She asked questions, a lot about affection, little gestures of affection you make towards someone else. I was quite astonished that she had retained my movement (gestures arm raised) for everyone to do. It was really incredible for me. I think I, and all of us, we all totally trusted and admired her. I didn’t question it; I just did it. And I had no sense of how I came over. That’s very important in this work. For instance, some time a long time afterwards she said how important she found it that I’d done it that way. It was in the doorframe. At a moment when not much was happening I went over there and just positioned myself like this (stretches arms over her head), with my monkey arms – four movements like that. I had no idea, but it was crucial that I had no idea, because you had to stay humble, and not think you were personally important.


Chapter 6.3

Improvisation

39:19

Ricardo Viviani:

Responding to the questions – some describe it as improvisation – it wasn’t tricky for you?


Anne Martin:

It wasn’t improvisation. No, it was wonderful. I really loved doing all that. We worked the whole time on that piece with the Juan Llossas songs. We did something and she put a bit of the music on. Gradually we ended up with just a few songs, but at the start we were working with the whole record. I really enjoyed it and I didn’t have any doubts about it at all.


Chapter 6.4

Seen from inside

40:25

Anne Martin:

And I have to say (laughs), that it’s so funny. At the premiere I thought, perhaps it’s… When I’d seen Pina’s pieces before I was so impressed: Come dance with me, that opening… (gestures) It was all so strong and really left an impression in my heart and in my soul. Now I was on the stage and thought, ‘Perhaps it’s not as good a piece as the others. Because it’s easy for me. I don’t have to think: I have to do three turns here or something tricky.’ I just had to be myself. I thought, ‘Perhaps that isn’t such a great piece.’ When I think about it now, it’s one of her finest pieces.


Chapter 6.5

A piece of the whole

41:18

Anne Martin:

What I really loved was, we could all be totally ourselves, but within a larger framework: not just myself, but also myself in connection with something else, with this and this. That’s the most important thing in theatre, in dance. I can’t imagine dance performances any different – the way things are arranged on stage. There’s a very fine text "Notes on the melody of things" by… I forget… where he talks about just this. He talks about a couple sitting at a table and talking. But this conversation means nothing if you can’t hear the thunder in the background from the storm approaching. All of Pina’s pieces are constructed like that. And there’s a composer, Heiner Goebbels, who also made things like that. The barking dog and the lights from the car and the poem and the person singing – they are all part of his music. With Pina it was just the same, in her pieces: everything that was here, and here (gestures). It’s wonderful, because it’s all together there.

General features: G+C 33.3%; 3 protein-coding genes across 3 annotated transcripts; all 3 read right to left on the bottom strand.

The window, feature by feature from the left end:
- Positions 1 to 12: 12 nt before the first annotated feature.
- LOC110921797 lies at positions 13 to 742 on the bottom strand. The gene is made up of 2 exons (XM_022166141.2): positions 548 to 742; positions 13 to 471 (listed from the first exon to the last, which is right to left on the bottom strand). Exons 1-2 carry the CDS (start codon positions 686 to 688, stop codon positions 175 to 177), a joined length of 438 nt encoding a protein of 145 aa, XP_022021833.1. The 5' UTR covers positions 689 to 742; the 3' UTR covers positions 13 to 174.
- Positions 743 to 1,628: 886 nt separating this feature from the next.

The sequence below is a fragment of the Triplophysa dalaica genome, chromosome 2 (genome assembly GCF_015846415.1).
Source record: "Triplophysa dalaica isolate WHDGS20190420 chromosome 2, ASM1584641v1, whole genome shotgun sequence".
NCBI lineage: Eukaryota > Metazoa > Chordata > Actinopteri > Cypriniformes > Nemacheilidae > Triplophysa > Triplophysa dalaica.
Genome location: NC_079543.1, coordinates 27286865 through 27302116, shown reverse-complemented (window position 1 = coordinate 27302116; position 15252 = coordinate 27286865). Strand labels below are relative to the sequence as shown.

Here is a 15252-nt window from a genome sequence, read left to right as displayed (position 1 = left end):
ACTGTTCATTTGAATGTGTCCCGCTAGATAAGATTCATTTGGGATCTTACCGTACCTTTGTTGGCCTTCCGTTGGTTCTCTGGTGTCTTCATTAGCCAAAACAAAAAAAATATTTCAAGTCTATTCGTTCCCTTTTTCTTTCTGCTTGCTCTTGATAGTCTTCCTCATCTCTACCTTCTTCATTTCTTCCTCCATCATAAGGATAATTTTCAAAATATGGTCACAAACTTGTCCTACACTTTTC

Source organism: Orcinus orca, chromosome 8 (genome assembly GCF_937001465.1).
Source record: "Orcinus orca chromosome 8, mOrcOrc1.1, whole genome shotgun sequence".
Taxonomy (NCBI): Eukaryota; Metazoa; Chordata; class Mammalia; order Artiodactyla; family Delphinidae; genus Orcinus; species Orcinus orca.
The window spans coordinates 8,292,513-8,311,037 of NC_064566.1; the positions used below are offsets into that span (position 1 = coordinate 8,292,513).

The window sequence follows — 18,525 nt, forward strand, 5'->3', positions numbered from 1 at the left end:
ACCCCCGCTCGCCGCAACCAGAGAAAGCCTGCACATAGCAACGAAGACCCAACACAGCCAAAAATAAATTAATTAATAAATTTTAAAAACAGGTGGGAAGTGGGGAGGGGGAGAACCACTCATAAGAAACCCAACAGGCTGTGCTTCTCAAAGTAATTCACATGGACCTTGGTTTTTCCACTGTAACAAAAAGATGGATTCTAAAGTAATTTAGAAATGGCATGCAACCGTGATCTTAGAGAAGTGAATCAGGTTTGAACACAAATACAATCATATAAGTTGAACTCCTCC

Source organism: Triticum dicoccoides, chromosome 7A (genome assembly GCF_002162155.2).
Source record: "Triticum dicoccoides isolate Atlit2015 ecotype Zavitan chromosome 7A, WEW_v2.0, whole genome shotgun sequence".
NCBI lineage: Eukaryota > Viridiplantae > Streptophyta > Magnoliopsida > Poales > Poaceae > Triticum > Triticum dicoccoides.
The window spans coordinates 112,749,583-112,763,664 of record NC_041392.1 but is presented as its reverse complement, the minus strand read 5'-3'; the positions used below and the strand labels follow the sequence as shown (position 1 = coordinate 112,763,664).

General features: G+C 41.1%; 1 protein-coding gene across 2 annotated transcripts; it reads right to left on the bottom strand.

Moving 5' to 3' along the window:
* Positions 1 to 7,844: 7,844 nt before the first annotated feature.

Rilke! (laughs)


Chapter 6.6

Getting used to Wuppertal

43:08

Ricardo Viviani:

So lots of new people arrived and a new piece was created. Did you feel at home in Wuppertal?


Anne Martin:

It was all new to us. Being in Germany, oh my God, not really understanding the language. But there were a few of us French people. Malou and Dominique weren’t there any more, but they came by every so often. Christian Trouillas… Ed Kortlandt spoke French too. There were older members like Monika Sagon, Monika Wacker with her husband – who left later. They were very nice to us. There were no problems with them. I have to say the work was so intensive and everyone was so busy with their own things that we didn’t spend that much time together outside. One time I went to Ed Kortlandt’s place and it was funny to see how a person lived outside of work, to see his flat. We were working at least ten hours a day after all.


Chapter 7

Working with Rolf Borzik

44:35


Chapter 7.1

Arien: Impossibility of coming together

44:35

Ricardo Viviani:

And then the rehearsals were always in the Lichtburg. Arien: were you part of the creation process?


Anne Martin:

I was part of it, yes. When was that? After Kontakthof? [1979] At that time we created two new pieces each year. Crazy. Yes I was part of Arien… I can’t remember so much about it. But it was really great. We knew there would be water, but we didn’t have any water till right at the end. I enjoyed every bit of it, loved it all. It was hard for me because my private life was difficult. I had heartache, but I was able to put it all into the dancing. That piece is also about the impossibility of coming together; it’s a lot about that, but also about death somehow. There was one part when we were all in black. It’s like a burial, but with the urge to live, to stay above water and to love. It was so relevant to me I threw myself totally into it.


Chapter 7.2

Rolf Borzik

46:28

Ricardo Viviani:

What was it like working with Rolf [Borzik]?


Anne Martin: